We have this rule: no student can work on the plane until they have satisfactorily completed their practice kit. A mentor or airplane-qualified-student must guide them on the practice kit. Right now we're assuming that after building one or two airplane parts, those students will be able to lead other students on other airplane parts.

We have several mentors with varying availability. The bottom line is that regular ones are scarce. We need a few more with RV construction experience and who are available on a regular basis. The class schedule is:

Monday, Tuesday and Fridays -
8:35 to 9:25 AM
2:10 to 3:00 PM

Wednesdays -
9:30 to 10:45 AM
2:05 to 3:20 PM

And if you can help out, PM me. Thanks!

Dave
RV-3B, now on the cowl,
Cessna 180, flying.
 
Here are some of the students today.

Mack's deburring some of the AEX Angle pieces.

ZoG9CIA.jpg


Elizabeth and Emma are getting some of the next parts that they'll need. Elizabeth, on the left, is the Team Leader for this assembly.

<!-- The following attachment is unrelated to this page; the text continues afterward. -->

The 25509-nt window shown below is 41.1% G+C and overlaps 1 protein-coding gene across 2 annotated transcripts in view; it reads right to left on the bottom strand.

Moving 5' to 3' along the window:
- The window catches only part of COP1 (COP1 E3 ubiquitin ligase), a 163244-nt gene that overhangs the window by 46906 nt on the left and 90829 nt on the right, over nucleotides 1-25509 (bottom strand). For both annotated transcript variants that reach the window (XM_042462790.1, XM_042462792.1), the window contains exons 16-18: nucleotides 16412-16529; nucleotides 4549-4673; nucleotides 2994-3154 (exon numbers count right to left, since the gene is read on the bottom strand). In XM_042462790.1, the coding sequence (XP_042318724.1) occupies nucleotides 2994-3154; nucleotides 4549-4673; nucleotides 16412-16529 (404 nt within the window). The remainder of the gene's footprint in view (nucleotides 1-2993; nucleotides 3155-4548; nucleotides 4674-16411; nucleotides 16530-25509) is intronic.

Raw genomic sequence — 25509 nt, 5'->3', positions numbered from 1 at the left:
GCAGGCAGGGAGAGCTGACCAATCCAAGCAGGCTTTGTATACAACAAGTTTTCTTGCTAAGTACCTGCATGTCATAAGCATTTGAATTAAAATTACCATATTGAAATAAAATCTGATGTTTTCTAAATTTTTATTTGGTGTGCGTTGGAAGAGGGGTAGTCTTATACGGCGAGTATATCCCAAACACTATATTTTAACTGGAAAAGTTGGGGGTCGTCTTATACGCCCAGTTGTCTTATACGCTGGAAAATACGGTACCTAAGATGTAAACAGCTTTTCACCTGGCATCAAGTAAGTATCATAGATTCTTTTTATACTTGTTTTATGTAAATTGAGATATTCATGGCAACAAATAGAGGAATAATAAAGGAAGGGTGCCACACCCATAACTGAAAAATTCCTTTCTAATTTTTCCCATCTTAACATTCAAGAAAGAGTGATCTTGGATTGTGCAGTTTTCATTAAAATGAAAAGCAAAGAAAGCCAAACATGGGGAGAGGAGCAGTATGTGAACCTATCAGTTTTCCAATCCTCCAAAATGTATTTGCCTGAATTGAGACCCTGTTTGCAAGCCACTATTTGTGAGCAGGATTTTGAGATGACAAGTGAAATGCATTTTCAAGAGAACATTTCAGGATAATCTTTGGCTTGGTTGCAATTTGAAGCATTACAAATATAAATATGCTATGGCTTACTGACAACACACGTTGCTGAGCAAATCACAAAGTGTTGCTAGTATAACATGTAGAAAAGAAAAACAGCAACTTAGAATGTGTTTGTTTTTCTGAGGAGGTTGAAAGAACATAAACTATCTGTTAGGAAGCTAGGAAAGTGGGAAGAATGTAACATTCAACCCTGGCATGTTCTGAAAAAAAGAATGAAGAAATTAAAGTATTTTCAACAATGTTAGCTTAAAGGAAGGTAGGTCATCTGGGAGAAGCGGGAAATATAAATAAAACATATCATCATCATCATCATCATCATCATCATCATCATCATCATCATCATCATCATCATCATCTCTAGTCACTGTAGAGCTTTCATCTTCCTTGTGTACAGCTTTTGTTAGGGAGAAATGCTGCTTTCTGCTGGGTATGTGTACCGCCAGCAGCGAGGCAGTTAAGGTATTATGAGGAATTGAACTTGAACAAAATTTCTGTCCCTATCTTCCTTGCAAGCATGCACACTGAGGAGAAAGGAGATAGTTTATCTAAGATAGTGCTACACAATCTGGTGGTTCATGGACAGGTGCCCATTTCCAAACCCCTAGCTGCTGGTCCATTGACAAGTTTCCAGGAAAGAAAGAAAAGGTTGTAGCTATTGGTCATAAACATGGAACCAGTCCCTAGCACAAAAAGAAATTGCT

rV0Qs1F.jpg


Two others of the team were ill today.

Dave
 
Last edited:
Morning "Bravo" Team

I have signed on to mentor the morning crew...I have named them, Bravo team.

In our first two sessions, I started with introductions and "standards of excellence" expected. Then we moved to "riveting 101" so they can understand how rivets work, and the process of setting them properly. Next up are the practice kits.

Right now, I can only do Monday and Tuesday mornings. If anyone in the area is interested in joining the fun, contact Dave or myself. We could use the help!
 
We also sometimes have a Friday afternoon mentor, thanks, Norm, but right now Tuesday afternoons has no mentor.

We could easily use multiple mentors per class. If we had them, more students could learn how to build an airplane. So if your only available time doubles up with a current mentor - welcome!

Dave
 
love to help

Unfortunately I live in Eastern Colorado. I do have a sister that lives in Broomfield and have a substitute teacher license. If there would be opportunity, I would stop by. Send me a pm if you have any suggestions where I could assist.